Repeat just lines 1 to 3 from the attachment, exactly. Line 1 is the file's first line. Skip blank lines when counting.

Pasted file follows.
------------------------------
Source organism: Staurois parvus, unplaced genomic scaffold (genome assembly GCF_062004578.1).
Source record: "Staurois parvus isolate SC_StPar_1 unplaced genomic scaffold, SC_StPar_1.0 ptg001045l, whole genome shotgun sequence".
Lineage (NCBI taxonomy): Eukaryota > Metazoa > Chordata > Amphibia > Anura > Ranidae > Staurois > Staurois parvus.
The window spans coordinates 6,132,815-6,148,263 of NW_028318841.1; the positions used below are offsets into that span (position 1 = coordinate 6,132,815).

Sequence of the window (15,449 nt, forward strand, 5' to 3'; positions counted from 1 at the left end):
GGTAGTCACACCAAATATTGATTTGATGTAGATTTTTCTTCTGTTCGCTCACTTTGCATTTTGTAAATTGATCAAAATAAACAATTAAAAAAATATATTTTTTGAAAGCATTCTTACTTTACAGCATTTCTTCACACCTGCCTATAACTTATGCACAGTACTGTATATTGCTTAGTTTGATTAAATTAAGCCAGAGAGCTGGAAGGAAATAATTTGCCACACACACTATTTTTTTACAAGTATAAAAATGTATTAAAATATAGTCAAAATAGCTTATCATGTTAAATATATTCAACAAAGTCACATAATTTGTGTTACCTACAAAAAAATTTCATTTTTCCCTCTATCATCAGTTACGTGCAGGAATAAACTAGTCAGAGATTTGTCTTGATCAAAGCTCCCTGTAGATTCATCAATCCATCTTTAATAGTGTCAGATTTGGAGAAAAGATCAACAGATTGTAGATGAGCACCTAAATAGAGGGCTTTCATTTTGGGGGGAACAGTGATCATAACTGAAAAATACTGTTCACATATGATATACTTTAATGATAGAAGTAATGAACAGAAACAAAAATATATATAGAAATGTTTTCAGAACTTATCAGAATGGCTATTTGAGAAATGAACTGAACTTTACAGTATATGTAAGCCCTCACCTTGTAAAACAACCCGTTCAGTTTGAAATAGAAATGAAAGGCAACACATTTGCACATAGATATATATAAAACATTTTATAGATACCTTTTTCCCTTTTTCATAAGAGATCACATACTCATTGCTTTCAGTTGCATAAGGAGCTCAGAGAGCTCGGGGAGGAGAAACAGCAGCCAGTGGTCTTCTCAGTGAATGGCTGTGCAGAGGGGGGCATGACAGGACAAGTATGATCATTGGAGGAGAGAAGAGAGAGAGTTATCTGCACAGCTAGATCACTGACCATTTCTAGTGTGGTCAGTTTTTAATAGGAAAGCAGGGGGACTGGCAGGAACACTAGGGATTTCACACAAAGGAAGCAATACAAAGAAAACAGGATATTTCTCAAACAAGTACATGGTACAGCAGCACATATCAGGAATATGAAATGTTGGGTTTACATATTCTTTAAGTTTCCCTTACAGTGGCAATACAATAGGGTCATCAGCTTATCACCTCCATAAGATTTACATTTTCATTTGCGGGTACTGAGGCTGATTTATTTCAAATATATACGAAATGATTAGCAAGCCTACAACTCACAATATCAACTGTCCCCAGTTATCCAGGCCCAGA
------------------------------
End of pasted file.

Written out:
Source organism: Staurois parvus, unplaced genomic scaffold (genome assembly GCF_062004578.1).
Source record: "Staurois parvus isolate SC_StPar_1 unplaced genomic scaffold, SC_StPar_1.0 ptg001045l, whole genome shotgun sequence".
Lineage (NCBI taxonomy): Eukaryota > Metazoa > Chordata > Amphibia > Anura > Ranidae > Staurois > Staurois parvus.